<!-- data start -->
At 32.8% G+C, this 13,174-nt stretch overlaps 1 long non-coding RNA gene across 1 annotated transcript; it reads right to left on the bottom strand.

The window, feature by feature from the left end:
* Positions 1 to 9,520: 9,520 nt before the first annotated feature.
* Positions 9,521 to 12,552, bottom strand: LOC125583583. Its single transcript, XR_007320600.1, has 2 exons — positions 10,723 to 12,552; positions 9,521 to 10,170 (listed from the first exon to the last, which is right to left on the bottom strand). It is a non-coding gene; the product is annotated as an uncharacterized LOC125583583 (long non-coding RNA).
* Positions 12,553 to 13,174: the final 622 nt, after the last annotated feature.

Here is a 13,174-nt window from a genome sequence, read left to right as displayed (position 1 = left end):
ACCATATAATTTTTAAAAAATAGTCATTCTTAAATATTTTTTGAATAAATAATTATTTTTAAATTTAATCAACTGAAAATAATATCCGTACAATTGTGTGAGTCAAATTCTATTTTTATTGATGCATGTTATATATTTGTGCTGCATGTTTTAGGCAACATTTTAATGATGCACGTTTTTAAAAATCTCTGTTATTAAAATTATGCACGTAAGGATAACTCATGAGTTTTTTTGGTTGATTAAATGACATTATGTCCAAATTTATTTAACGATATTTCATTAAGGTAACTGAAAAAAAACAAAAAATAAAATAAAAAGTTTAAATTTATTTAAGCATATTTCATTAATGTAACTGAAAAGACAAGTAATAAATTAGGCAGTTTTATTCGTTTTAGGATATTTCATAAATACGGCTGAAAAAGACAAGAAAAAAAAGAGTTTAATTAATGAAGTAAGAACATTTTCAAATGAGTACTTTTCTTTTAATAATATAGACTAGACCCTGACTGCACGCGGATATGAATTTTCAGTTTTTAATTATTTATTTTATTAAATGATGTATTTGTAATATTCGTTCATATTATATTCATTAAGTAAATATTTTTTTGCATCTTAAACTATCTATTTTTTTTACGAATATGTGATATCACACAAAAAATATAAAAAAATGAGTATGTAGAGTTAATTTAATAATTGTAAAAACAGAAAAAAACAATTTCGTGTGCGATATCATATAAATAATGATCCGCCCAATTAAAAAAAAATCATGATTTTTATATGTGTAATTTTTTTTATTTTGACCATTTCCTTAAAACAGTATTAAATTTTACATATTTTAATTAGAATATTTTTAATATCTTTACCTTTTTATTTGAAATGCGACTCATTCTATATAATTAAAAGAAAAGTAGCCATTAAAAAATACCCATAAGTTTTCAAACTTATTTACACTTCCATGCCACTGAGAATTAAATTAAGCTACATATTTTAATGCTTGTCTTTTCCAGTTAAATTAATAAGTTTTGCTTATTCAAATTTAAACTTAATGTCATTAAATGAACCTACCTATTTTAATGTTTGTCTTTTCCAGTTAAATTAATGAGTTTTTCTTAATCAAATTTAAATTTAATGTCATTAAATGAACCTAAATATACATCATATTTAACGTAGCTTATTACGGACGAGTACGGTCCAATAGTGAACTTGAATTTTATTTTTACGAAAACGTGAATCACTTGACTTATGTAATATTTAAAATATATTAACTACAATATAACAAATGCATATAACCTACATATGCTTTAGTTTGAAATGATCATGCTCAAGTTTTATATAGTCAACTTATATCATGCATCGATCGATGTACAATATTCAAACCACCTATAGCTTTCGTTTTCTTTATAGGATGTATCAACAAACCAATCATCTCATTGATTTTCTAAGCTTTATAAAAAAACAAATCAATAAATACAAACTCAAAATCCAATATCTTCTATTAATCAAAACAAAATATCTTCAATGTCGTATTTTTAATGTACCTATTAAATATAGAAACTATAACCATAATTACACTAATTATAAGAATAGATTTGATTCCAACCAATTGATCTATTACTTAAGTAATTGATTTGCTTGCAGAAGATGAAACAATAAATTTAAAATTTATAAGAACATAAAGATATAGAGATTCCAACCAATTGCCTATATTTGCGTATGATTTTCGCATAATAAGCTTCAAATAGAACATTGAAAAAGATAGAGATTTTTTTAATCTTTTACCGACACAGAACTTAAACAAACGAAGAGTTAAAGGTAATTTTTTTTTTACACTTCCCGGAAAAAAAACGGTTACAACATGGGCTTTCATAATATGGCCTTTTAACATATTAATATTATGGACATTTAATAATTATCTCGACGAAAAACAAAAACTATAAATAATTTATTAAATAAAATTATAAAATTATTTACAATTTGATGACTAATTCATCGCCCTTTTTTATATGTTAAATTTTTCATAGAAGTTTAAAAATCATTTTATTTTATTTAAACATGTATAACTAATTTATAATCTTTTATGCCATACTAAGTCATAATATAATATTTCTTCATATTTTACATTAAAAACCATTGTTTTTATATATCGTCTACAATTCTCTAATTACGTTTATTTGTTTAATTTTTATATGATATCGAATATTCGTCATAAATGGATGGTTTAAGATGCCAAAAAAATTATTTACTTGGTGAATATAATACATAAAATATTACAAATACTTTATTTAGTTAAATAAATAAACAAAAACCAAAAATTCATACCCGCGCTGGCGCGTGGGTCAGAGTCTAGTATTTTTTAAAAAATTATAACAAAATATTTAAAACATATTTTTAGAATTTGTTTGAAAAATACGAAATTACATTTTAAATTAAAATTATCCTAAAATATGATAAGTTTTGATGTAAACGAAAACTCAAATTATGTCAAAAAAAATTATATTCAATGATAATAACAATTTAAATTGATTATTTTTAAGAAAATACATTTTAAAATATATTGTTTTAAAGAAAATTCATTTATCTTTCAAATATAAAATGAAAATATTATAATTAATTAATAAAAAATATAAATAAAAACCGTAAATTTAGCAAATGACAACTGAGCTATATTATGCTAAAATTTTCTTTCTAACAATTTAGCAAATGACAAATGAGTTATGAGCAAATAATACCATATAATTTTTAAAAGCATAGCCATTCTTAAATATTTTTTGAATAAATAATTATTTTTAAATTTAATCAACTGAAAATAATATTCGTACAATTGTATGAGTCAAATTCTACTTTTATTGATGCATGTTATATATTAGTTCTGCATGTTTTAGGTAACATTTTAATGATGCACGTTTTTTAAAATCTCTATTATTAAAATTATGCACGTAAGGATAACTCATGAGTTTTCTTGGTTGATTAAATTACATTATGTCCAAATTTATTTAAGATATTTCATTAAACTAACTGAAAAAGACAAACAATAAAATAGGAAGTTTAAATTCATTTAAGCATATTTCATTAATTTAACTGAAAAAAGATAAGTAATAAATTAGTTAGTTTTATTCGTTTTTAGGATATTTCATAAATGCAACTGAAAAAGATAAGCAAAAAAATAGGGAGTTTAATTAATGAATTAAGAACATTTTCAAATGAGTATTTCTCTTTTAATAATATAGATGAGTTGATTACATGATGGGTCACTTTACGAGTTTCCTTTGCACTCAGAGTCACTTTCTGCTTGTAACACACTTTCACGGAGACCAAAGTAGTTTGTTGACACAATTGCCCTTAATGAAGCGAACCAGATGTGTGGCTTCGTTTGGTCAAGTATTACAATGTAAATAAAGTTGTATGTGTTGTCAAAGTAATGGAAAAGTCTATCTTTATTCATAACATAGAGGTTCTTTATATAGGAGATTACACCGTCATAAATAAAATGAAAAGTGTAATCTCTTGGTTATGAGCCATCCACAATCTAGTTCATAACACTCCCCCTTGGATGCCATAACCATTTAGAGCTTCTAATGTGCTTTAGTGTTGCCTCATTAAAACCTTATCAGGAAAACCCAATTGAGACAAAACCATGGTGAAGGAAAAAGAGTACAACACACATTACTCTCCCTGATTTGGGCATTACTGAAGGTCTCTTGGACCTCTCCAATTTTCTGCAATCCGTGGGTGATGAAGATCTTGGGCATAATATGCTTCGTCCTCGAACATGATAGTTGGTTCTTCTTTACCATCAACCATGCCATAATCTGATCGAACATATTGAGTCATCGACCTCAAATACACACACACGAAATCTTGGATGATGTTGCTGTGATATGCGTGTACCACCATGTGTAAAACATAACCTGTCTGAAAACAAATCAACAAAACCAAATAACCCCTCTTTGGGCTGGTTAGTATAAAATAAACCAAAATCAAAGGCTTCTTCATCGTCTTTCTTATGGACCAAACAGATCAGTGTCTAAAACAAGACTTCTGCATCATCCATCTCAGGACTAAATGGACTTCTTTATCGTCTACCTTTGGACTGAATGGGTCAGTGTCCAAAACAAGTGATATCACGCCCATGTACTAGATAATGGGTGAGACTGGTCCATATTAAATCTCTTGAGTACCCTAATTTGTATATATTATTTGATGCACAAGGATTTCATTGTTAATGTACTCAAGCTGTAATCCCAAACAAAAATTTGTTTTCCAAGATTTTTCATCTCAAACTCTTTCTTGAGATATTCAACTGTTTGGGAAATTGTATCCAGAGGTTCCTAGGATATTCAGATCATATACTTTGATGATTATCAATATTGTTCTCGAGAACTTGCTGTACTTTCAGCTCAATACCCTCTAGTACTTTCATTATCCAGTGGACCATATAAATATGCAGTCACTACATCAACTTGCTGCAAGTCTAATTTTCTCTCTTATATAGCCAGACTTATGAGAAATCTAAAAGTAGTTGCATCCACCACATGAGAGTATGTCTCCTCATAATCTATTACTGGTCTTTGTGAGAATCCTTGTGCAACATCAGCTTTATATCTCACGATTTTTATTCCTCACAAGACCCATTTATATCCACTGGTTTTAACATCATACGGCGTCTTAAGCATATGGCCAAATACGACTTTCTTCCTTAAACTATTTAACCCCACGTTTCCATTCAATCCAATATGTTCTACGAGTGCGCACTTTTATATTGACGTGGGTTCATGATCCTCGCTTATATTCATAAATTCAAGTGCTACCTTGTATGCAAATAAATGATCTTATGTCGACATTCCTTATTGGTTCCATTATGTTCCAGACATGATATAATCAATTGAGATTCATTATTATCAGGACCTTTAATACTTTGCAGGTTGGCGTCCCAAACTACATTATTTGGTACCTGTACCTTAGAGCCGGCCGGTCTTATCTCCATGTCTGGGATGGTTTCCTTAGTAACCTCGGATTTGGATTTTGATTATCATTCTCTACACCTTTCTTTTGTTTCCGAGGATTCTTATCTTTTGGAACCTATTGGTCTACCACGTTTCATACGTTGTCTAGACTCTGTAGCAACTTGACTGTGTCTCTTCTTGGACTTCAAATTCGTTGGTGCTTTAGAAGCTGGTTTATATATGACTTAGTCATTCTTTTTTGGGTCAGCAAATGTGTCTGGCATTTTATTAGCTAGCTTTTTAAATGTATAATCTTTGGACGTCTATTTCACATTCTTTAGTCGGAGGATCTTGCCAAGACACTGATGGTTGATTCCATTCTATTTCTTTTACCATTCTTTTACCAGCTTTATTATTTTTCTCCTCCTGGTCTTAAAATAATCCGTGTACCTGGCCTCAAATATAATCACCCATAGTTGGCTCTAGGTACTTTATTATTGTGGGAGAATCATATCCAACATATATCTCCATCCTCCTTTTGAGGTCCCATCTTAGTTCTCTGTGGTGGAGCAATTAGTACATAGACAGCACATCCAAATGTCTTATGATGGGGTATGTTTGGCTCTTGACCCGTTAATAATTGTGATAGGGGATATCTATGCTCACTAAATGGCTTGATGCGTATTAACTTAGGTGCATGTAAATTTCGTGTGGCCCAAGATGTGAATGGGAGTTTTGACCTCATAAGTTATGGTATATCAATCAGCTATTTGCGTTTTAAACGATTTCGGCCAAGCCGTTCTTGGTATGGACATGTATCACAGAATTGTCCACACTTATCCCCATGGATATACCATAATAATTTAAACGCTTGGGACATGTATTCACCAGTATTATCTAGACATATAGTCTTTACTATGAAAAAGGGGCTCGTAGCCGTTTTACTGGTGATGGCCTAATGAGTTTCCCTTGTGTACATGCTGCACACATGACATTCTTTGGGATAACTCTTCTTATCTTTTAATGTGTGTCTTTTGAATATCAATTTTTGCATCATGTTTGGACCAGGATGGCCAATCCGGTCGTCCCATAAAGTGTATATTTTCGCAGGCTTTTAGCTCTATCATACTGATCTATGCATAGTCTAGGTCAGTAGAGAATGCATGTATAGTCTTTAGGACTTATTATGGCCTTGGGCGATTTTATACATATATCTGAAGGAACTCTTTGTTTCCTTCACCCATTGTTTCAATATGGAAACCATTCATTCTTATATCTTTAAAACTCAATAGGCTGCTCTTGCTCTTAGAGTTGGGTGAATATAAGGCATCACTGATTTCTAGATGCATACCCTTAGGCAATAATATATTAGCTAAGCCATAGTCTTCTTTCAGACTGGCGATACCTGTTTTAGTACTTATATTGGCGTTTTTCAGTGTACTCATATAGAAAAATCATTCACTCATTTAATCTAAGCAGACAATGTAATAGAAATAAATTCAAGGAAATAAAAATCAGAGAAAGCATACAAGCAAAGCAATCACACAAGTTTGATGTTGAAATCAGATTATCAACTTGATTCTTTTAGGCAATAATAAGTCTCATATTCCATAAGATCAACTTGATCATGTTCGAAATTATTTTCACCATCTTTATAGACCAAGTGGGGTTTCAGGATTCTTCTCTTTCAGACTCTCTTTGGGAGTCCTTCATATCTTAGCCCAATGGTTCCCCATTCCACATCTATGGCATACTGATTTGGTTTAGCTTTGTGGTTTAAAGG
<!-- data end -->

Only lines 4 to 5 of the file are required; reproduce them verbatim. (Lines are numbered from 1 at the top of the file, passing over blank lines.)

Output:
* Positions 9,521 to 12,552, bottom strand: LOC125583583. Its single transcript, XR_007320600.1, has 2 exons — positions 10,723 to 12,552; positions 9,521 to 10,170 (listed from the first exon to the last, which is right to left on the bottom strand). It is a non-coding gene; the product is annotated as an uncharacterized LOC125583583 (long non-coding RNA).
* Positions 12,553 to 13,174: the final 622 nt, after the last annotated feature.